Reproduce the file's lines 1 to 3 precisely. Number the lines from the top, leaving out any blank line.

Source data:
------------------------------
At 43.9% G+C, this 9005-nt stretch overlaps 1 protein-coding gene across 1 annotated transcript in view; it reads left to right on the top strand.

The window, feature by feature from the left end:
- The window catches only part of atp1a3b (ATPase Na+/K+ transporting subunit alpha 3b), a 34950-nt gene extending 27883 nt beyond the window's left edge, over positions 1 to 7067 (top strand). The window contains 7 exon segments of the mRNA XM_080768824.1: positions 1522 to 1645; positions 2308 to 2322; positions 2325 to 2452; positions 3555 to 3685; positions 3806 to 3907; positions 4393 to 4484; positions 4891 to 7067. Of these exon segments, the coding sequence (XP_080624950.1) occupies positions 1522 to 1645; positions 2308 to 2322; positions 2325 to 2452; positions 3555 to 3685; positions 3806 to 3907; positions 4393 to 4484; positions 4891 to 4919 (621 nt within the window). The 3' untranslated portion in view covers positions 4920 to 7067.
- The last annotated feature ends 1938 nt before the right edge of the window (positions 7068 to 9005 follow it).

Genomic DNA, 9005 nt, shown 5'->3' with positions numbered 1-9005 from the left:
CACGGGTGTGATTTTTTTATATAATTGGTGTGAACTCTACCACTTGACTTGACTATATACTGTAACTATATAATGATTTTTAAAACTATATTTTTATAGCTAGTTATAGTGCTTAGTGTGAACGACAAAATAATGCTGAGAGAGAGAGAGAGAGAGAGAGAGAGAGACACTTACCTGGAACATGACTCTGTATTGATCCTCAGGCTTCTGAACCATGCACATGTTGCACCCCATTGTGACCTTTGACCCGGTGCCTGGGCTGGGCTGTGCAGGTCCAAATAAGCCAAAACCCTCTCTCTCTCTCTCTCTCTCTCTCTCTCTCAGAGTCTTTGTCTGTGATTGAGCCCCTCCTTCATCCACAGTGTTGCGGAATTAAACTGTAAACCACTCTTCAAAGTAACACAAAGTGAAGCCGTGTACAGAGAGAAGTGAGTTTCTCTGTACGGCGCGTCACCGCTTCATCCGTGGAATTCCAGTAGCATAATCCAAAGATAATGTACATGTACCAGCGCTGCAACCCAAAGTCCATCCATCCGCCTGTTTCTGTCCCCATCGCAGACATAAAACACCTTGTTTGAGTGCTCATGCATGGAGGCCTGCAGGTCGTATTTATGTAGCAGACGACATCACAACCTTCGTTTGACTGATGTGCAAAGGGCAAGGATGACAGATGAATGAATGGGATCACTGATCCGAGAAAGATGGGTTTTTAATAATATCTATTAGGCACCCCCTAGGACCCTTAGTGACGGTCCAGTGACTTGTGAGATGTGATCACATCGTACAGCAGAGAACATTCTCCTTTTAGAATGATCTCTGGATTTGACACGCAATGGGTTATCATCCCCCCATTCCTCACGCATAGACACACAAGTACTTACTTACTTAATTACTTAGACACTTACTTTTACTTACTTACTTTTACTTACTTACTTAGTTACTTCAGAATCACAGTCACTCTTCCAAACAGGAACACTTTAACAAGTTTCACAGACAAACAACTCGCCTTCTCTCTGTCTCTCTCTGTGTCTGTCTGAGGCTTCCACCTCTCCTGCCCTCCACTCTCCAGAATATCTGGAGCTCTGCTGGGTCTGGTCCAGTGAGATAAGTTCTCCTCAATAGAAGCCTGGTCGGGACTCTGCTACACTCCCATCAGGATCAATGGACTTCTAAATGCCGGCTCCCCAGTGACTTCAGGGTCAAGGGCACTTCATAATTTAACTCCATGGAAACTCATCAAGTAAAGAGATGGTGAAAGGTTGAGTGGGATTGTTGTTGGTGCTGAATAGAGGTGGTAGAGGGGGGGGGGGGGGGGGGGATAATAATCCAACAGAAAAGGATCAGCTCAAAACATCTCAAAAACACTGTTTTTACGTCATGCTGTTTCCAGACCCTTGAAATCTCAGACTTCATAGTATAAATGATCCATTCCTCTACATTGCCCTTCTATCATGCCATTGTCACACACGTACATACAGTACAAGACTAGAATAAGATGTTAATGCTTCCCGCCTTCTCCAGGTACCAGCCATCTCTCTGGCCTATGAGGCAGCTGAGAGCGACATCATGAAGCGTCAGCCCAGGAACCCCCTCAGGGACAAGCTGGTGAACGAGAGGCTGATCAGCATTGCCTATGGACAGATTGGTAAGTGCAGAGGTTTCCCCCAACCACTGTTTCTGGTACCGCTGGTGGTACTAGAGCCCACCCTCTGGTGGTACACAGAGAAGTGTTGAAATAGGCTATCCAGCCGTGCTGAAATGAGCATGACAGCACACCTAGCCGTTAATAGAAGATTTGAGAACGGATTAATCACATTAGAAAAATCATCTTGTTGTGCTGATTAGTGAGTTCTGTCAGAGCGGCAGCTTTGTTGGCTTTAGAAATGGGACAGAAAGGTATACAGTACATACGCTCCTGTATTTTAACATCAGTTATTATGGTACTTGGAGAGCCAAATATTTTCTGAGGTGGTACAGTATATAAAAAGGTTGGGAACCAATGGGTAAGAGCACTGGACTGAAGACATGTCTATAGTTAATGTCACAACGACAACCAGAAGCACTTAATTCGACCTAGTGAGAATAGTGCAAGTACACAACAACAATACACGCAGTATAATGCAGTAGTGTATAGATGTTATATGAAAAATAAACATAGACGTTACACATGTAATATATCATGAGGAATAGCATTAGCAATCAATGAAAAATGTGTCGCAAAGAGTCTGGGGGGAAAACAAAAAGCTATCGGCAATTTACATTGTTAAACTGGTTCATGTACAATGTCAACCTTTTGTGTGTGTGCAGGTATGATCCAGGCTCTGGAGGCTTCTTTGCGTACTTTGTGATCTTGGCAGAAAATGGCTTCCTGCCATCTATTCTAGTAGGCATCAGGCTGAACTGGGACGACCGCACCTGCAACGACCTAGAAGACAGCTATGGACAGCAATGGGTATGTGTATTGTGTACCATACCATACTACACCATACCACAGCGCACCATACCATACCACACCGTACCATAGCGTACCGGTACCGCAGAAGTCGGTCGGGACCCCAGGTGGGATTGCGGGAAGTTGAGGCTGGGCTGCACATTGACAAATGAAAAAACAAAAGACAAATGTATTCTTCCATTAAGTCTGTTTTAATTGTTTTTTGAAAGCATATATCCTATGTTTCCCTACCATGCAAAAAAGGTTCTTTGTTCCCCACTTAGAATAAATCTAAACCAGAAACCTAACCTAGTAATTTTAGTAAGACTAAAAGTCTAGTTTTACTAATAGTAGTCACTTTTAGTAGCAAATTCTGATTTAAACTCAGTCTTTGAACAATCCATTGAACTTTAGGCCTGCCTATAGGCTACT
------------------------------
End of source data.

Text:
At 43.9% G+C, this 9005-nt stretch overlaps 1 protein-coding gene across 1 annotated transcript in view; it reads left to right on the top strand.

The window, feature by feature from the left end:
- The window catches only part of atp1a3b (ATPase Na+/K+ transporting subunit alpha 3b), a 34950-nt gene extending 27883 nt beyond the window's left edge, over positions 1 to 7067 (top strand). The window contains 7 exon segments of the mRNA XM_080768824.1: positions 1522 to 1645; positions 2308 to 2322; positions 2325 to 2452; positions 3555 to 3685; positions 3806 to 3907; positions 4393 to 4484; positions 4891 to 7067. Of these exon segments, the coding sequence (XP_080624950.1) occupies positions 1522 to 1645; positions 2308 to 2322; positions 2325 to 2452; positions 3555 to 3685; positions 3806 to 3907; positions 4393 to 4484; positions 4891 to 4919 (621 nt within the window). The 3' untranslated portion in view covers positions 4920 to 7067.